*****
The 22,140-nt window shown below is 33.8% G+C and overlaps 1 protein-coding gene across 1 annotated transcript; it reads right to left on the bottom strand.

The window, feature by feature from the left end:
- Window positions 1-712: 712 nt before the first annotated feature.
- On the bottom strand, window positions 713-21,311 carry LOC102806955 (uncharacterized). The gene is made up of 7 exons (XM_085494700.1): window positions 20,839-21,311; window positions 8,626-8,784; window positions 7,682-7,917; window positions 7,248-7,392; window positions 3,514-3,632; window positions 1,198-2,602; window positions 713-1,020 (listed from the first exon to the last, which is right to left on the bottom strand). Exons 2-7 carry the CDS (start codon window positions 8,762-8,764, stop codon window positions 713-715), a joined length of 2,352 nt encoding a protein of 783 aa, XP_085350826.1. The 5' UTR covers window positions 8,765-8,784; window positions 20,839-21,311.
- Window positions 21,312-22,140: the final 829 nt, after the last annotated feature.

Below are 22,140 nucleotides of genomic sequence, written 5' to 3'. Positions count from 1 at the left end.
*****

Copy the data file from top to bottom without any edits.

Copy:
The 22,140-nt window shown below is 33.8% G+C and overlaps 1 protein-coding gene across 1 annotated transcript; it reads right to left on the bottom strand.

The window, feature by feature from the left end:
- Window positions 1-712: 712 nt before the first annotated feature.
- On the bottom strand, window positions 713-21,311 carry LOC102806955 (uncharacterized). The gene is made up of 7 exons (XM_085494700.1): window positions 20,839-21,311; window positions 8,626-8,784; window positions 7,682-7,917; window positions 7,248-7,392; window positions 3,514-3,632; window positions 1,198-2,602; window positions 713-1,020 (listed from the first exon to the last, which is right to left on the bottom strand). Exons 2-7 carry the CDS (start codon window positions 8,762-8,764, stop codon window positions 713-715), a joined length of 2,352 nt encoding a protein of 783 aa, XP_085350826.1. The 5' UTR covers window positions 8,765-8,784; window positions 20,839-21,311.
- Window positions 21,312-22,140: the final 829 nt, after the last annotated feature.

Below are 22,140 nucleotides of genomic sequence, written 5' to 3'. Positions count from 1 at the left end.